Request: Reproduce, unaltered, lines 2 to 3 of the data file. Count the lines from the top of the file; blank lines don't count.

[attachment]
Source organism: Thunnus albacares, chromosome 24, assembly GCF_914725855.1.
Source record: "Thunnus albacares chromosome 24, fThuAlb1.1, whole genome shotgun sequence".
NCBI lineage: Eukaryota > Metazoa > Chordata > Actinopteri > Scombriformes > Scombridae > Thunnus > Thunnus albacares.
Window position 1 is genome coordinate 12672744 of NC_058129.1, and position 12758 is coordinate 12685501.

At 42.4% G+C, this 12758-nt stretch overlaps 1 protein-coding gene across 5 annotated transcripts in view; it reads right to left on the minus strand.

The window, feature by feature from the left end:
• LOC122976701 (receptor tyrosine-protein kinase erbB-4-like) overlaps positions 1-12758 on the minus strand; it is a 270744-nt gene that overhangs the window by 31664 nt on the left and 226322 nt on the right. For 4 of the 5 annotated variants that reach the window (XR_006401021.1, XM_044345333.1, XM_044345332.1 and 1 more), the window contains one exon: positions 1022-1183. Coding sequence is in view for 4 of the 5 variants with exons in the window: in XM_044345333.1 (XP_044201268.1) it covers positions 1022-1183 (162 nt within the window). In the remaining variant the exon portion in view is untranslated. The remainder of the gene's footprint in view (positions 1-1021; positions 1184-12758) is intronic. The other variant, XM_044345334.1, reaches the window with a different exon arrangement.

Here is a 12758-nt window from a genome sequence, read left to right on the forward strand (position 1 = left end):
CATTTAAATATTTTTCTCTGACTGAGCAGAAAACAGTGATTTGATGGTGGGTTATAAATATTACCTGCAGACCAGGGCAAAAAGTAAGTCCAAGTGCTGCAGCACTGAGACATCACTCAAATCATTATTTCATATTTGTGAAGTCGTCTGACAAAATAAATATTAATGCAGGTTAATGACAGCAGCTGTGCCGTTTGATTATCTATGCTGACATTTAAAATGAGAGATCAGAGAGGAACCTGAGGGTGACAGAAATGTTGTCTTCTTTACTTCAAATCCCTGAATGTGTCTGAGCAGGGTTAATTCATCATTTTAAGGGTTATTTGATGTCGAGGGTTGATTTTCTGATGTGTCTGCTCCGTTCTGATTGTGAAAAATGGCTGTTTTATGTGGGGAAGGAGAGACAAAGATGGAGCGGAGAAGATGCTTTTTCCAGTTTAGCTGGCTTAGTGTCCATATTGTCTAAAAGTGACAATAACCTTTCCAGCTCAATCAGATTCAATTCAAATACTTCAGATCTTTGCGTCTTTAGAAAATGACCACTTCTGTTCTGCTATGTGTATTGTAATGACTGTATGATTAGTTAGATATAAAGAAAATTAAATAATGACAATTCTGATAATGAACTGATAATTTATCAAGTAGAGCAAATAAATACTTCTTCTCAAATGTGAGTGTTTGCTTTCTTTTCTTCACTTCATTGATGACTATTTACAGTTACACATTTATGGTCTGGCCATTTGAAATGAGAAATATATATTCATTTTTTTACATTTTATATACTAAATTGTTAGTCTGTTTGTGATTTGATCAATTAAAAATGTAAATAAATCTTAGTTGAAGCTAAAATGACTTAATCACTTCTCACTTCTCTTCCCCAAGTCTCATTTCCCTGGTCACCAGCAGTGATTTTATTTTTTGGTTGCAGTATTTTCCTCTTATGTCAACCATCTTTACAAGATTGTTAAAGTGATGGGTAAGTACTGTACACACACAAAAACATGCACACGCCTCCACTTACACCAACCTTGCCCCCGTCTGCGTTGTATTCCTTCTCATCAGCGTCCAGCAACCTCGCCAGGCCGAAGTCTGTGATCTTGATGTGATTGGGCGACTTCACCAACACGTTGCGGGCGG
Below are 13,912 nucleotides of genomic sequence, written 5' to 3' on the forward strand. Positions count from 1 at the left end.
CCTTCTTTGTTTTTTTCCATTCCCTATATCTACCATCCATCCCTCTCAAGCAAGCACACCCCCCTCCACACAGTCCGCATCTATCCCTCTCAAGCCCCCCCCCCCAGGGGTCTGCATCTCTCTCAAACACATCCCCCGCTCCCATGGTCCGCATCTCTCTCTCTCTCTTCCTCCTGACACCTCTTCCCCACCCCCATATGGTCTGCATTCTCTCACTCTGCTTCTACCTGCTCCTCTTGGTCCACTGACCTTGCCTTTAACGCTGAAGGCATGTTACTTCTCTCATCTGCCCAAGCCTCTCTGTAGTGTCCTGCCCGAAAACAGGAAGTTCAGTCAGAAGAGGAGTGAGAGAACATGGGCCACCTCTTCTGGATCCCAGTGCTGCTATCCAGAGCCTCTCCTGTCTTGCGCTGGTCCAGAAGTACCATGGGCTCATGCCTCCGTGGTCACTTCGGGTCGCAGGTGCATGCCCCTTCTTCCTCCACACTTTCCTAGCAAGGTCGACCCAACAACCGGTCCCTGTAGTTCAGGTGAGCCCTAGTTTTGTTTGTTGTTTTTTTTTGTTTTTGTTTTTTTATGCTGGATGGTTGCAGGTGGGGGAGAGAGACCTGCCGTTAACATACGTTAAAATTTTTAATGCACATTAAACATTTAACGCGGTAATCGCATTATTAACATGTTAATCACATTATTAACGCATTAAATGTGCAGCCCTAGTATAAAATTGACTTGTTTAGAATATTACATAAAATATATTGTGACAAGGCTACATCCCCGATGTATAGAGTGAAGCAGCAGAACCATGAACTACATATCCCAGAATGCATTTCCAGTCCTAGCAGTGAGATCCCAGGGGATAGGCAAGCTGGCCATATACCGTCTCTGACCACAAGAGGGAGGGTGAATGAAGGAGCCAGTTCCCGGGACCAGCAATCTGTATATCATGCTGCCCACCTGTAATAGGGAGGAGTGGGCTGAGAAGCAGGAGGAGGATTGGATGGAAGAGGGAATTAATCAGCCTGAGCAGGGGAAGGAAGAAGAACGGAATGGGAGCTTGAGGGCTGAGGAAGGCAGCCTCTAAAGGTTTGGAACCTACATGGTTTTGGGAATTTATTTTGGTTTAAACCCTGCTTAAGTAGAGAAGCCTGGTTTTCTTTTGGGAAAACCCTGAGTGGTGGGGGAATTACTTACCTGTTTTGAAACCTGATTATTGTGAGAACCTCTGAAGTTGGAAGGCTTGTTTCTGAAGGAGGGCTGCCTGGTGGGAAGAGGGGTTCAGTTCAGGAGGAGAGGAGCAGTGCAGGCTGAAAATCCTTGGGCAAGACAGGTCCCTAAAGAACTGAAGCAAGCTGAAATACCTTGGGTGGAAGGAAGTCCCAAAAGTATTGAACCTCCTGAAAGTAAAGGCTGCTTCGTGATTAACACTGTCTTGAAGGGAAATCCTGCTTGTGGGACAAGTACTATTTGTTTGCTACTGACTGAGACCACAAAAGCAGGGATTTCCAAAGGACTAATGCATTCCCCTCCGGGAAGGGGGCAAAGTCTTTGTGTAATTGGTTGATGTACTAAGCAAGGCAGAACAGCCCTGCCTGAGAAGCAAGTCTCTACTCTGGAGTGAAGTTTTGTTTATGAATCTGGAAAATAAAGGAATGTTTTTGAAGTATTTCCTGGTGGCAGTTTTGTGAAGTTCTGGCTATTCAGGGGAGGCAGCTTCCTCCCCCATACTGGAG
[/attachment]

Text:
Source record: "Thunnus albacares chromosome 24, fThuAlb1.1, whole genome shotgun sequence".
NCBI lineage: Eukaryota > Metazoa > Chordata > Actinopteri > Scombriformes > Scombridae > Thunnus > Thunnus albacares.